Anti-CD69 Antibody (Rabbit Polyclonal antibody) General Information
Reacts with: Human
Recombinant Human CD69 protein (Catalog#11150-H08H)
Produced in rabbits immunized with purified, recombinant Human CD69 (rh CD69; Catalog#11150-H08H; NP_001772.1; Ser 62-Lys 199). Total IgG was purified by Protein A affinity chromatography
Polyclonal Rabbit IgG
0.2 μm filtered solution in PBS
This antibody is shipped as liquid solution at ambient temperature. Upon receipt, store it immediately at the temperature recommended below.
This antibody can be stored at 2℃-8℃ for one month without detectable loss of activity. Antibody products are stable for twelve months from date of receipt when stored at -20℃ to -80℃. Preservative-Free. Avoid repeated freeze-thaw cycles.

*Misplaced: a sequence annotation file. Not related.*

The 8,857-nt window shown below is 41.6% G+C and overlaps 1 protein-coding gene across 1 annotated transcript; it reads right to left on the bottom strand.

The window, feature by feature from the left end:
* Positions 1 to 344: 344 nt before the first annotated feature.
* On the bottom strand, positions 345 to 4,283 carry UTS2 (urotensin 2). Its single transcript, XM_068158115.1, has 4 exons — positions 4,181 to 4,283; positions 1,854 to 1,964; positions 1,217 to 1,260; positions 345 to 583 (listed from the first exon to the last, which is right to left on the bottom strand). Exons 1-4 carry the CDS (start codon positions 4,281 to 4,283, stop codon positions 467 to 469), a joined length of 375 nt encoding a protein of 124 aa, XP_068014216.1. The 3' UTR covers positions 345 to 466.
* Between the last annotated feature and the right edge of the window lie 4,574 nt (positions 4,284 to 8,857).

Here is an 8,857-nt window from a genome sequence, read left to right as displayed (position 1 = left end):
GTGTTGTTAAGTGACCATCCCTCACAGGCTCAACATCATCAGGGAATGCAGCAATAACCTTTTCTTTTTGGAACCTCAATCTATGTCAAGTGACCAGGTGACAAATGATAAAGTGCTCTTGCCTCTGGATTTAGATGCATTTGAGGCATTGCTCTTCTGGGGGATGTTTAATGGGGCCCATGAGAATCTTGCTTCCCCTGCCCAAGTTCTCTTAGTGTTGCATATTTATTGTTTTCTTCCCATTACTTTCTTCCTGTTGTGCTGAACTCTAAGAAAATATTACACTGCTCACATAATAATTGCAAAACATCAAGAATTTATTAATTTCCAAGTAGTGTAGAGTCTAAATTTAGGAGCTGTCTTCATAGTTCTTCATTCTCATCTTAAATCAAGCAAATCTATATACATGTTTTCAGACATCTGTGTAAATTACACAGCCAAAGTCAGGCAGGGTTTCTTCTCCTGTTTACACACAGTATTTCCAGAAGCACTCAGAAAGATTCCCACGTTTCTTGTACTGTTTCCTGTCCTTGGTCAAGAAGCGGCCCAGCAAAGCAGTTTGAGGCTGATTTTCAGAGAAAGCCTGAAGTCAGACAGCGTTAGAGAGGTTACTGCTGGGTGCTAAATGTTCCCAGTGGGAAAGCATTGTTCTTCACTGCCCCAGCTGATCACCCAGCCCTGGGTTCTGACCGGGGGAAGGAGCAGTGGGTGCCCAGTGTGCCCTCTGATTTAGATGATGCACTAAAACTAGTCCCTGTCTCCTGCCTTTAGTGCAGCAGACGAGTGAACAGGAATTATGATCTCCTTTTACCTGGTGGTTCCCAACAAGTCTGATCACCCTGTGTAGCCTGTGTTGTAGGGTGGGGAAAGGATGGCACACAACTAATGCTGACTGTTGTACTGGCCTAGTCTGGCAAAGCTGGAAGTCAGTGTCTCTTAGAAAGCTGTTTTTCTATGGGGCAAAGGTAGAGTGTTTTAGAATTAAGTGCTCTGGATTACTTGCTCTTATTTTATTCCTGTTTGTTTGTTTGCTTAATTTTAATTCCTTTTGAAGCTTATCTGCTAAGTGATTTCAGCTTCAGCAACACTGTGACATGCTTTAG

Early activation antigen CD69, also known as activation inducer molecule (AIM), is a single-pass type II membrane protein. Recently, cDNA clones encoding human and mouse CD69 were isolated and showed CD69 to be a member of the C-type lectin superfamily. It is one of the earliest cell surface antigens expressed by T cells following activation. Once expressed, CD69 acts as a costimulatory molecule for T cell activation and proliferation. In addition to mature T cells, CD69 is inducibly expressed by immature thymocytes, B cells, natural killer (NK) cells, monocytes, neutrophils and eosinophils, and is constitutively expressed by mature thymocytes and platelets. CD69 is involved in lymphocyte proliferation and functions as a signal transmitting receptor in lymphocytes, natural killer (NK) cells, and platelets. The structure, chromosomal localization, expression and function of CD69 suggest that it is likely a pleiotropic immune regulator , potentially important in the activation and differentiation of a wide variety of hematopoietic cells. This membrane molecule transiently expresses on activated lymphocytes, and its selective expression in inflammatory infiltrates suggests that it plays a role in the pathogenesis of inflammatory diseases. CD69 plays a crucial role in the pathogenesis of allergen-induced eosinophilic airway inflammation and hyperresponsiveness and that CD69 could be a possible therapeutic target for asthmatic patients.